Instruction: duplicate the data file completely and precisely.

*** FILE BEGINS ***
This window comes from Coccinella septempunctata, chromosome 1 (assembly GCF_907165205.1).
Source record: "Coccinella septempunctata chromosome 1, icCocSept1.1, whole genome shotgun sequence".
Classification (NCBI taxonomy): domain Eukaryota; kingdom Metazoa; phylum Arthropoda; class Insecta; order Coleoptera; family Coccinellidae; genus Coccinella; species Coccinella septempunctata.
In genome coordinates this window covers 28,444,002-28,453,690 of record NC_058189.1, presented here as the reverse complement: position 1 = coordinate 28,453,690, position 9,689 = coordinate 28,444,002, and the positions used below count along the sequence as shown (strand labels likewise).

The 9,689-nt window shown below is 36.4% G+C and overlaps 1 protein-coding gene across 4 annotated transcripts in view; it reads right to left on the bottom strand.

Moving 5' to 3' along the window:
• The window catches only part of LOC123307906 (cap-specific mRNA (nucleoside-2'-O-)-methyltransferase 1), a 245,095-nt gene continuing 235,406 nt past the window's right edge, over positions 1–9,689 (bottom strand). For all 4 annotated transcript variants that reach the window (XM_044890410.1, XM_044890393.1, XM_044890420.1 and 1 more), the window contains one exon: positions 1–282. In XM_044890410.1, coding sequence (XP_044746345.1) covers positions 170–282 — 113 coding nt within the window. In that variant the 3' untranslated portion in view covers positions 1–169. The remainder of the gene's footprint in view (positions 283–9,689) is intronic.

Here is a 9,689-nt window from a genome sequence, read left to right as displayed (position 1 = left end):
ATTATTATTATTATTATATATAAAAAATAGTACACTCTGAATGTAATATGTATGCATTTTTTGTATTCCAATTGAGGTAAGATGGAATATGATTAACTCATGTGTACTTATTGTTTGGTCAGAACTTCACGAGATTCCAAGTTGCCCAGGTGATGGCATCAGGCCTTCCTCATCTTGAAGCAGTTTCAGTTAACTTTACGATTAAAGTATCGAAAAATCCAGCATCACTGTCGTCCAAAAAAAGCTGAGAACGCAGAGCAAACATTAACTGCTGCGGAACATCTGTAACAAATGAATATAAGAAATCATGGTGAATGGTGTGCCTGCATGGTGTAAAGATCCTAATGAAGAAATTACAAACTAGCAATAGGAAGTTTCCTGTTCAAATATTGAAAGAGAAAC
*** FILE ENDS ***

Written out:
This window comes from Coccinella septempunctata, chromosome 1 (assembly GCF_907165205.1).
Source record: "Coccinella septempunctata chromosome 1, icCocSept1.1, whole genome shotgun sequence".
Classification (NCBI taxonomy): domain Eukaryota; kingdom Metazoa; phylum Arthropoda; class Insecta; order Coleoptera; family Coccinellidae; genus Coccinella; species Coccinella septempunctata.
In genome coordinates this window covers 28,444,002-28,453,690 of record NC_058189.1, presented here as the reverse complement: position 1 = coordinate 28,453,690, position 9,689 = coordinate 28,444,002, and the positions used below count along the sequence as shown (strand labels likewise).

The 9,689-nt window shown below is 36.4% G+C and overlaps 1 protein-coding gene across 4 annotated transcripts in view; it reads right to left on the bottom strand.

Moving 5' to 3' along the window:
• The window catches only part of LOC123307906 (cap-specific mRNA (nucleoside-2'-O-)-methyltransferase 1), a 245,095-nt gene continuing 235,406 nt past the window's right edge, over positions 1–9,689 (bottom strand). For all 4 annotated transcript variants that reach the window (XM_044890410.1, XM_044890393.1, XM_044890420.1 and 1 more), the window contains one exon: positions 1–282. In XM_044890410.1, coding sequence (XP_044746345.1) covers positions 170–282 — 113 coding nt within the window. In that variant the 3' untranslated portion in view covers positions 1–169. The remainder of the gene's footprint in view (positions 283–9,689) is intronic.

Here is a 9,689-nt window from a genome sequence, read left to right as displayed (position 1 = left end):
ATTATTATTATTATTATATATAAAAAATAGTACACTCTGAATGTAATATGTATGCATTTTTTGTATTCCAATTGAGGTAAGATGGAATATGATTAACTCATGTGTACTTATTGTTTGGTCAGAACTTCACGAGATTCCAAGTTGCCCAGGTGATGGCATCAGGCCTTCCTCATCTTGAAGCAGTTTCAGTTAACTTTACGATTAAAGTATCGAAAAATCCAGCATCACTGTCGTCCAAAAAAAGCTGAGAACGCAGAGCAAACATTAACTGCTGCGGAACATCTGTAACAAATGAATATAAGAAATCATGGTGAATGGTGTGCCTGCATGGTGTAAAGATCCTAATGAAGAAATTACAAACTAGCAATAGGAAGTTTCCTGTTCAAATATTGAAAGAGAAAC